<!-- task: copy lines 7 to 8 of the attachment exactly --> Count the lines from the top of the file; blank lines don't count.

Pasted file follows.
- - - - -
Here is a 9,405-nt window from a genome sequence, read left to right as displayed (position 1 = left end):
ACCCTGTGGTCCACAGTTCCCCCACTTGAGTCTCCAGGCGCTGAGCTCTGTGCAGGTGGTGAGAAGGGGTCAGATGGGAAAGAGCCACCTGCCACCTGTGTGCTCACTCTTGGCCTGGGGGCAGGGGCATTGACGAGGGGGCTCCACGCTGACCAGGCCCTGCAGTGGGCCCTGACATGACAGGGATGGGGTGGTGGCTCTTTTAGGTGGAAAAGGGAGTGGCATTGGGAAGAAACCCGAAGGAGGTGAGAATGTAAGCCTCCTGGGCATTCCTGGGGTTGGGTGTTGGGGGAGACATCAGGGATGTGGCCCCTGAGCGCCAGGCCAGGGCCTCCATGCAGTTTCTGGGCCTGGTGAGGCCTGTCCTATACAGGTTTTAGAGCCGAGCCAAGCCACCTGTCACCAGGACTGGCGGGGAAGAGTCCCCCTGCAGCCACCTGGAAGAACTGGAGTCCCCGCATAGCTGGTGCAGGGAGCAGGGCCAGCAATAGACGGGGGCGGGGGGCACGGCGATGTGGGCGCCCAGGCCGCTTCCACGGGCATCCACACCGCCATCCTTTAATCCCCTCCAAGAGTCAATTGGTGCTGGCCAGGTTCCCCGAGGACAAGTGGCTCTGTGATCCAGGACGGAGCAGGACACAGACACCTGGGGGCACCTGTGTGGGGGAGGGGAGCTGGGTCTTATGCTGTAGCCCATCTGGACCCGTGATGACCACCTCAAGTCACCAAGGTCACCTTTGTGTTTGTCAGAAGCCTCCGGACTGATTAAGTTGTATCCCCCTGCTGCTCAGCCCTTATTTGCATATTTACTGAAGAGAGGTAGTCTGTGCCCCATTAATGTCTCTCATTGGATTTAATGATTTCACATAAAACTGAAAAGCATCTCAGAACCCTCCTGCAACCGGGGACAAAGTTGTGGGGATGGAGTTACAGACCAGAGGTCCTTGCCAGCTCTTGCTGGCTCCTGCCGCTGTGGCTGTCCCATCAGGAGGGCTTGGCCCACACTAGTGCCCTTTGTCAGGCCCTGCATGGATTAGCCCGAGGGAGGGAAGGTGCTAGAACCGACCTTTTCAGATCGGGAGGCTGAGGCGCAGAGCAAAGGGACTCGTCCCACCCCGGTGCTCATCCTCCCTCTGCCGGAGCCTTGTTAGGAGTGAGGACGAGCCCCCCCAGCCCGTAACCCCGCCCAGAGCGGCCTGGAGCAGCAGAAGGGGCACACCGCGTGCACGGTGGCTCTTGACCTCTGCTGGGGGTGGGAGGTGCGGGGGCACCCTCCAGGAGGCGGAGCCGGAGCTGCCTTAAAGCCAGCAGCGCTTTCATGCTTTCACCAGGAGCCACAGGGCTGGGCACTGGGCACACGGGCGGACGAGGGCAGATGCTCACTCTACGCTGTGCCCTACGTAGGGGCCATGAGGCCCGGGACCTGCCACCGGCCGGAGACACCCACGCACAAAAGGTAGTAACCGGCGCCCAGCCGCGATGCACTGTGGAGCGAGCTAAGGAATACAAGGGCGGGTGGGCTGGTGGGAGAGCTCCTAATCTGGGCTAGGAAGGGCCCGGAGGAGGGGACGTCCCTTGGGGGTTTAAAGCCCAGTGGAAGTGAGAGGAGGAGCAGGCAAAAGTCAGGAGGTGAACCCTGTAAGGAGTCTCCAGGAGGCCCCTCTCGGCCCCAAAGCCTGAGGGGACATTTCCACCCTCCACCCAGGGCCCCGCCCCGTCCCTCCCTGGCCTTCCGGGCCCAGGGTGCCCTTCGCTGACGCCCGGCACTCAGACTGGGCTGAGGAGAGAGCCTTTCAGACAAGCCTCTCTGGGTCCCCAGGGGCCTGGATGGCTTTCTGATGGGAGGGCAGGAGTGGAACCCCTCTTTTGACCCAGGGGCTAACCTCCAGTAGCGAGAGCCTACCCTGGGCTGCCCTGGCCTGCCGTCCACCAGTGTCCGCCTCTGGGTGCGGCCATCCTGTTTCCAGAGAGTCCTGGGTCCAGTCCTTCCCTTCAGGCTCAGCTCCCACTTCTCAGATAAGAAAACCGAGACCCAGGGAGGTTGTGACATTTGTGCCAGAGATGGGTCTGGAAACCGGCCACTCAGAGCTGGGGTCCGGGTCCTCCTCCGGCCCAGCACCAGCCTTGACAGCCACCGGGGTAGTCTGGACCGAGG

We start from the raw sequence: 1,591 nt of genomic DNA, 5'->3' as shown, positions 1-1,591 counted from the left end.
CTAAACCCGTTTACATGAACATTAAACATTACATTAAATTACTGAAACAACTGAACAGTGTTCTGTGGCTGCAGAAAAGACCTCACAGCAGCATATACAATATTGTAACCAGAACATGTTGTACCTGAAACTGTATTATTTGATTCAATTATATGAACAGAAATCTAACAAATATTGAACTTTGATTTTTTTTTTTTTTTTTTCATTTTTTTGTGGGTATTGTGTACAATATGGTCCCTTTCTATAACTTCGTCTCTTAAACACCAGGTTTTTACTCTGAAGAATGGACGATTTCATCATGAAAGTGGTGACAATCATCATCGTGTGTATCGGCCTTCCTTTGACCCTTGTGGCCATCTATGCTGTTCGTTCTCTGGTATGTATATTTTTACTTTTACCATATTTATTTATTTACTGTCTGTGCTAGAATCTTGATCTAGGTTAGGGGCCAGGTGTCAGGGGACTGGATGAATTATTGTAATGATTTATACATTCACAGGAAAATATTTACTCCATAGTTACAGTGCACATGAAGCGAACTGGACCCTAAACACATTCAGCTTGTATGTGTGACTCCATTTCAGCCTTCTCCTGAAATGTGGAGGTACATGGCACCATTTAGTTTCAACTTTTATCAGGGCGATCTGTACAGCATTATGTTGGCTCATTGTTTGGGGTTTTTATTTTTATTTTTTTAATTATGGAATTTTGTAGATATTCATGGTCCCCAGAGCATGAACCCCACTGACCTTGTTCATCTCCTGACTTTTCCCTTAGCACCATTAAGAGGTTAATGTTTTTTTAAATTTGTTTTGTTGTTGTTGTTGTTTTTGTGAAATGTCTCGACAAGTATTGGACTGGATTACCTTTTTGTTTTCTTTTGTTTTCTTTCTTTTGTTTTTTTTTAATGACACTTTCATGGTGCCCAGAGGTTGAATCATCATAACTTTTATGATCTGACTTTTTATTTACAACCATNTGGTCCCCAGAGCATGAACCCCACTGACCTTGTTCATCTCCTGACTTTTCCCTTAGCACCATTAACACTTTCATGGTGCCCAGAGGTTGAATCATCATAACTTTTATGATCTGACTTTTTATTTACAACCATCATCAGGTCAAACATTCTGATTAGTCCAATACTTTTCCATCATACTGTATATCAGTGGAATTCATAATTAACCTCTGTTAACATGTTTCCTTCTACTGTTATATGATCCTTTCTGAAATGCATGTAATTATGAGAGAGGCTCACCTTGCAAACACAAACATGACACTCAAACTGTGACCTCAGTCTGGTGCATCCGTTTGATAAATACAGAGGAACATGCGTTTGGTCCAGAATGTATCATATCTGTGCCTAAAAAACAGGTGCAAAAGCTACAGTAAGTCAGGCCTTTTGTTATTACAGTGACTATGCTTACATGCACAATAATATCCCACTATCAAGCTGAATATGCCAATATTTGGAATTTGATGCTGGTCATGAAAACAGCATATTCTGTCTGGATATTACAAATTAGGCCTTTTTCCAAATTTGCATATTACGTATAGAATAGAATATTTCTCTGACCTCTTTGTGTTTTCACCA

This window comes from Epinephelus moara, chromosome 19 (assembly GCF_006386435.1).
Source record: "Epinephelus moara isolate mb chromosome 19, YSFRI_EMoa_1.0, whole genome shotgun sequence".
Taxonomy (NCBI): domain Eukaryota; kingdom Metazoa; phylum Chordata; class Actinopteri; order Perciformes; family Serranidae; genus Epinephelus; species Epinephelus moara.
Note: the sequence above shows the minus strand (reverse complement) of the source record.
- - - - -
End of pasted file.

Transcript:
Taxonomy (NCBI): domain Eukaryota; kingdom Metazoa; phylum Chordata; class Actinopteri; order Perciformes; family Serranidae; genus Epinephelus; species Epinephelus moara.
Note: the sequence above shows the minus strand (reverse complement) of the source record.